Oh how the DJ world rejoiced when the first inklings of a return of the iconic and ubiquitous Technics 1200 hit the news feeds. And then the actual product appeared in its limited edition form, with an audiophile aimed price tag of around six times that of the original. Clearly, despite Technics leaning on the somewhat accidental DJ heritage of the original, the new SL-1200GAE was not aimed at your average DJ’s wallet.
But there was hope in the shape of a non-limited edition called the 1200G. But hopes were soon dashed when the price tag was rumoured to be the same. Wait… what?
Coming in at £2700, the limited edition turntables were soon snapped up by eager collectors. I know two people who have them, and as far as I know, both will remain boxed as an investment. Canny lads.
So why is this turntable quite so taxing on your fragile bank balances? The straight answer (aside from the ease with which audiophiles will throw cash at new shiny) is that it’s all new tooling, and that is very expensive indeed, especially when dealing with precision electronics. And the low volume runs make return on investment hard.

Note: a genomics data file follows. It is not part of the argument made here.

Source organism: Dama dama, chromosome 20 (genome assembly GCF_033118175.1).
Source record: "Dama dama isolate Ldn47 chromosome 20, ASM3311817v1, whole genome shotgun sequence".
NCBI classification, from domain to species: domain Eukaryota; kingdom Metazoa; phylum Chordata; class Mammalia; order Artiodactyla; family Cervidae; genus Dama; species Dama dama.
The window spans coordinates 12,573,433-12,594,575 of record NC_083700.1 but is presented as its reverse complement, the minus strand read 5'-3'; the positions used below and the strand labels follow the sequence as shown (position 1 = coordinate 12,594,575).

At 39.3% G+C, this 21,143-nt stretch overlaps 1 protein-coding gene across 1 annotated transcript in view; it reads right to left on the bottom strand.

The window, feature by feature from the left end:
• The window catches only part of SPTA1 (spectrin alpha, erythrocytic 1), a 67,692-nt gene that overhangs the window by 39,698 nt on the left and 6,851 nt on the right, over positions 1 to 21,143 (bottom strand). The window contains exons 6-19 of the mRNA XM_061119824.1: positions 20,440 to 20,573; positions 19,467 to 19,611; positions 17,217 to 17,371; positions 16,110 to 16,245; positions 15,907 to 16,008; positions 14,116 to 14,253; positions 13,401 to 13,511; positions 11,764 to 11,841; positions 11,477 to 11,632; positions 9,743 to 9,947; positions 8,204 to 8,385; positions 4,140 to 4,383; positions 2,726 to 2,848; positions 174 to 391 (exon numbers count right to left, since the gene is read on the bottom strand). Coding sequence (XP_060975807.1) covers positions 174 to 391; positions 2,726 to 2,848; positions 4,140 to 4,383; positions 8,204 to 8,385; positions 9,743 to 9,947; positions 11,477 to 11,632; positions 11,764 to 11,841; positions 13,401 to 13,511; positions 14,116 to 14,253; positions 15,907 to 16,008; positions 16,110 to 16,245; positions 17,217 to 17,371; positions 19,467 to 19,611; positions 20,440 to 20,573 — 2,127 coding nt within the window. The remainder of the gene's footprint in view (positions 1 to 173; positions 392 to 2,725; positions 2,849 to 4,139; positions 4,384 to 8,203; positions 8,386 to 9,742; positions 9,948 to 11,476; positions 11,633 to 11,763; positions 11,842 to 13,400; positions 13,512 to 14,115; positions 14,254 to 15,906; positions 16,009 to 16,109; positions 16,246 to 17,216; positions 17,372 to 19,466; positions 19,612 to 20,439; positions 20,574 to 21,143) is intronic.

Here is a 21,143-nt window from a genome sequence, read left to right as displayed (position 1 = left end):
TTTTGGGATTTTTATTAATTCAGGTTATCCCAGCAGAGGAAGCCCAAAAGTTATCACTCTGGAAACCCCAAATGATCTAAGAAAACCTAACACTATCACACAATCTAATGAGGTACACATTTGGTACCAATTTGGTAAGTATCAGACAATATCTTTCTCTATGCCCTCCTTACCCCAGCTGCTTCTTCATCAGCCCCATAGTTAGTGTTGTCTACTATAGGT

But perhaps the above video demonstrates rather more clearly just how much goes into manufacturing a turntable of this level. The lack of robots and reliance on skilled engineers and technicians goes a long way to explaining things. This isn’t a consumer electronics sausage factory by any stretch of the imagination. And as the video shows, the new Technics are being made on the machines that made the old ones.
Ultimately £2700 is still too much for DJs, and you’re fooling yourself if you believe for a single moment that Technics designed these for us. Yes we can use them, but spending north of £5K on a pair to spin DVS offers nothing over what is already out there. You won’t a better DJ, just a poorer one.